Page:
A six-year-old girl flew back to Britain for an emotional reunion with her mother on Friday more than three years after she was abducted by her father and taken to Pakistan.
Atiya Anjum-Wilkinson disappeared in November 2009 after going to stay with her father, Razwan Ali Anjum.
The former insurance salesman told the girl's mother, Gemma Wilkinson, that he was taking Atiya to Southport in northwest England but instead took her to the eastern Pakistani city of Lahore.
He told his former partner that she was "never going to see Atiya again".
The girl flew back to Manchester Airport in northwest England on Friday after Pakistani authorities found her following an appeal by a British member of the European parliament.
Speaking shortly after her arrival her mother broke down in tears and told reporters she was "overwhelmed" to see her daughter again after three years.
"I am just absolutely overwhelmed at seeing Atiya now and giving her a cuddle and a massive kiss. I am just absolutely overwhelmed," she said.
Wilkinson said Atiya "looks exactly the same as she did three years ago, she is just taller and a bit older."
"We have gone from not knowing where Atiya is to finding out that we do know where Atiya is, to receiving pictures of Atiya and how she looks now, to Atiya coming here and Atiya actually being here. It's just been an absolute whirlwind."
Anjum is currently serving a prison sentence in Britain for refusing to reveal his daughter's whereabouts despite a court order.
Just last month her 32-year-old mother launched a fresh appeal for information about her daughter, and it emerged that she discovered her daughter had been found on Christmas Day.
Sajjad Karim, a British member of the European parliament, said he had used his contacts with the Pakistani authorities to persuade them to help and also spoke to the Pakistani foreign minister Hina Rabbani Khar when she visited the parliament recently.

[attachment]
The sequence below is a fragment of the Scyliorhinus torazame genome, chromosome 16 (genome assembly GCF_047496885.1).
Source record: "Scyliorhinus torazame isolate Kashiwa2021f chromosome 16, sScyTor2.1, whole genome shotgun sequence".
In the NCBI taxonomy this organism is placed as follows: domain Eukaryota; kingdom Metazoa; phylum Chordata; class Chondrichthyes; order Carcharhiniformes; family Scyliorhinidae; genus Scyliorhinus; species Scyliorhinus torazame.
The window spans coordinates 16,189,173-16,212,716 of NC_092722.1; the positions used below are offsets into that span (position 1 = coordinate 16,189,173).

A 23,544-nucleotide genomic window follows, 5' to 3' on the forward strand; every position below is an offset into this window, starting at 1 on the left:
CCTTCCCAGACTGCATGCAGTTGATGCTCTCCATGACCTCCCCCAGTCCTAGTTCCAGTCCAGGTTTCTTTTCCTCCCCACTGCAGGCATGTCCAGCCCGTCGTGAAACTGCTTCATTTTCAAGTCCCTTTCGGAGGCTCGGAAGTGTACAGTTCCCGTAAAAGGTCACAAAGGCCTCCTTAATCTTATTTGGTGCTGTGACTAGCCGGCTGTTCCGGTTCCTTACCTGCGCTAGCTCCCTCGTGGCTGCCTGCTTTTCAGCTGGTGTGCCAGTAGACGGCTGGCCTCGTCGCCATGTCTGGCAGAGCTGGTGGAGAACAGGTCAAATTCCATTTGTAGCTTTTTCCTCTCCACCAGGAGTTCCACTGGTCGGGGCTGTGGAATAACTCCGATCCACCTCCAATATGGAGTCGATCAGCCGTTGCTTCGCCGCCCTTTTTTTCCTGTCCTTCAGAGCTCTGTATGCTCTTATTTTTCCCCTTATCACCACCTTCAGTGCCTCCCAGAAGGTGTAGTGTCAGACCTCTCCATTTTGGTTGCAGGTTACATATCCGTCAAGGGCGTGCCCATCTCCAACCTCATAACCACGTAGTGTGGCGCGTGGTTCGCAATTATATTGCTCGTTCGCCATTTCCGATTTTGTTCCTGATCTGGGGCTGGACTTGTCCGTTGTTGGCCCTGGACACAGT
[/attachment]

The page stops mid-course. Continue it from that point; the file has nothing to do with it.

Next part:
He said Pakistani authorities had been "completely unaware" of the child's presence in the country until they were alerted.
Anjum, who is in his late 20s, was given a fourth consecutive jail term by a High Court judge in April after he refused to reveal where his daughter was.
He indicated that Atiya was in Pakistan or Iran but said he did not know her exact whereabouts, a claim which the judge in the case said was "absurd".
Another judge has previously said the case was "as bad a case of child abduction as I have encountered".
It is thought Atiya was found after police issued a computer-generated image of what Atiya would look like now -- a day before her sixth birthday in November.
Her mother said on Friday she had had some fears that Atiya would be unsettled by her return to Britain but was relieved to find that she was "absolutely fine".
"She is trying to communicate and she is playing with the things that we have bought for her. She's settled," she said.
Describing the moment they were reunited, Wilkinson said: "She had a big smile on her face. Atiya was told that I was mummy and she said 'Mummy' and smiled."